There was the possibility that we would move out to a newer, but absolutely charmless, premise in Exeter Civic Centre, but we are staying put. Hurrah! This building has been offices for several years and is slightly shabby, so we are going to give it some TLC and a bit of a spruce up inside. I’m pricing up some signage for outside of the building, hence the photos.
When I’d downloaded them, I zoomed onto the arch over the front door and saw these two fantastic creatures flanking either side of it.
I love them! I’d never stopped to examine them before. They’re each different down to their tail, wings and skin texture.
I have them be benign dragons or griffins. What do you think?
This happy discovery reminds me of the treasures I often find when I stop and look at everyday things.
We’re having a bloody wet and cold summer here in Old Blighty. Steve and I went into Exeter last weekend and everyone seemed really grumpy. I admit that I started losing my sunny-side-up optimism and began grumbling right along with everybody else. Apparently the jet stream, a zone of fast moving winds, typically flowing around the globe about six miles above the earth’s surface, is lower than normal, which is making a wet, cool summer for the British Isles.
I’ve been feeling the lack of sun. I miss the warmth of sunlight on my skin and the low pressure system responsible for the wet weather has been dampening my spirits somewhat.
Normally the afternoon sun floods in through our west facing kitchen windows. The last time we had a long stretch of sunny weather was back in March, as evidenced by the calendar!
The other day, I rode the bus into Exeter for work. I used to take the 7:30 am ‘commuter’ bus, filled with sleepy students and tired wage slaves. Now I get the 9:45 am bus for my very civilised 11:00 am starting time. It’s a jolly bunch on this bus, people going in to shop or have lunch. As more people got on the bus at each stop, they laughed with each other about the horrible weather.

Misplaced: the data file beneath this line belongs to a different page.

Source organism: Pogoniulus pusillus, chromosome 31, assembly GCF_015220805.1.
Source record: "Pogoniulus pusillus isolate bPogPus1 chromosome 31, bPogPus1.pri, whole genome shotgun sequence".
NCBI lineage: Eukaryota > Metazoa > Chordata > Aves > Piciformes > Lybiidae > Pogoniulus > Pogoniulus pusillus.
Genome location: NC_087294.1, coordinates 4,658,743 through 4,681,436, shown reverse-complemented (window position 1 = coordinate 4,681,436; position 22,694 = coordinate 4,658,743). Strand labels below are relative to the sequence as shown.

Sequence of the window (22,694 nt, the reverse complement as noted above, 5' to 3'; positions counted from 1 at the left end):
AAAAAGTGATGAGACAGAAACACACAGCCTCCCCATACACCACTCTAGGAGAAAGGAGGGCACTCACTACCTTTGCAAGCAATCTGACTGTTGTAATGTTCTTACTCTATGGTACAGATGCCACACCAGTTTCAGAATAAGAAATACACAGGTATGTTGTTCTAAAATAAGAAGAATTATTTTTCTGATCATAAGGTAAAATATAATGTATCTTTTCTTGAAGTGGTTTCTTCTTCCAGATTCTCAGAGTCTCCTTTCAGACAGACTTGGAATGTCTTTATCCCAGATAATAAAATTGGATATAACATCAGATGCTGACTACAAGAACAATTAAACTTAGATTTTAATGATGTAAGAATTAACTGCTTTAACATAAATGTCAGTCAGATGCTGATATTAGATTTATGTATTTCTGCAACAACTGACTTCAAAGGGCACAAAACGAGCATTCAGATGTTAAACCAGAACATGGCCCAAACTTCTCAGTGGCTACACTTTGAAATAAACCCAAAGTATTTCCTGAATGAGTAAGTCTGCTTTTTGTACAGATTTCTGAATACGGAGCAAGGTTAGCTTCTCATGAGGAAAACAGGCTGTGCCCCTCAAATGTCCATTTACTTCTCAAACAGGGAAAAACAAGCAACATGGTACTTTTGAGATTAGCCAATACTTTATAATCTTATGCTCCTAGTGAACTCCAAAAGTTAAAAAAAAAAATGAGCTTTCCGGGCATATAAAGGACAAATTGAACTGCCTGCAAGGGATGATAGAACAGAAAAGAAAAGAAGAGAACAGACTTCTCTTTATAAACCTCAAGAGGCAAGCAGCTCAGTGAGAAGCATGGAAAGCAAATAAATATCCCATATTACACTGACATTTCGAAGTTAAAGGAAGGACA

I know people who complain about everything and it’s kind of a drag to be around them. I don’t want to become like that even about the weather. Apparently this current weather system may last through September. The laughing people on the bus reminded me that I can choose how I view my world.
When I alight from the bus, I have a 5 minute walk across town to work and I thought, ‘I’ll look out for what lovely and different smells and sights the rain brings. I’ll find what is good about it’. Right away, I noticed how sweet the rain smells, the shiny surfaces of the streets and buildings and how pretty flowers look sprinkled with raindrops. I bought a new brolly from Laura Ashley, charcoal with light grey polkadots and fuschia trim. I’ve been looking out for a new raincoat and stopped in my favourite lingerie shop, which also sells outerwear, and saw a gorgeous German trenchcoat that I plan to go back and try on when I have some more time.
I am so enjoying getting up and NOT putting my painting clothes on! We’ve finally finished, although I will be painting my studio pretty soon.
This weekend, I put the non-orange portion of the kitchen back together, after having finished painting it on Friday, and gave everything a jolly good scrub, eg, floor, top of fridge, toaster, in the process.
I used some of my hand-dyed (by me!) and batik (store-bought) turquoise fabrics to bring a splash of blue into the kitchen and to add to this Summer’s festivities.
We’re having houseguests this weekend and a bunch of our friends over on Sunday for an Innaugural Brunch to celebrate our newly decorated flat, the Queen’s Jubilee, our 2nd wedding anniversary and just about everything else.
It’s so lovely in here. Sunny outside and warm enough to have the windows open. I’m going to switch sewing machines and do some mending that’s been piling up, while enjoying the birdsong streaming in.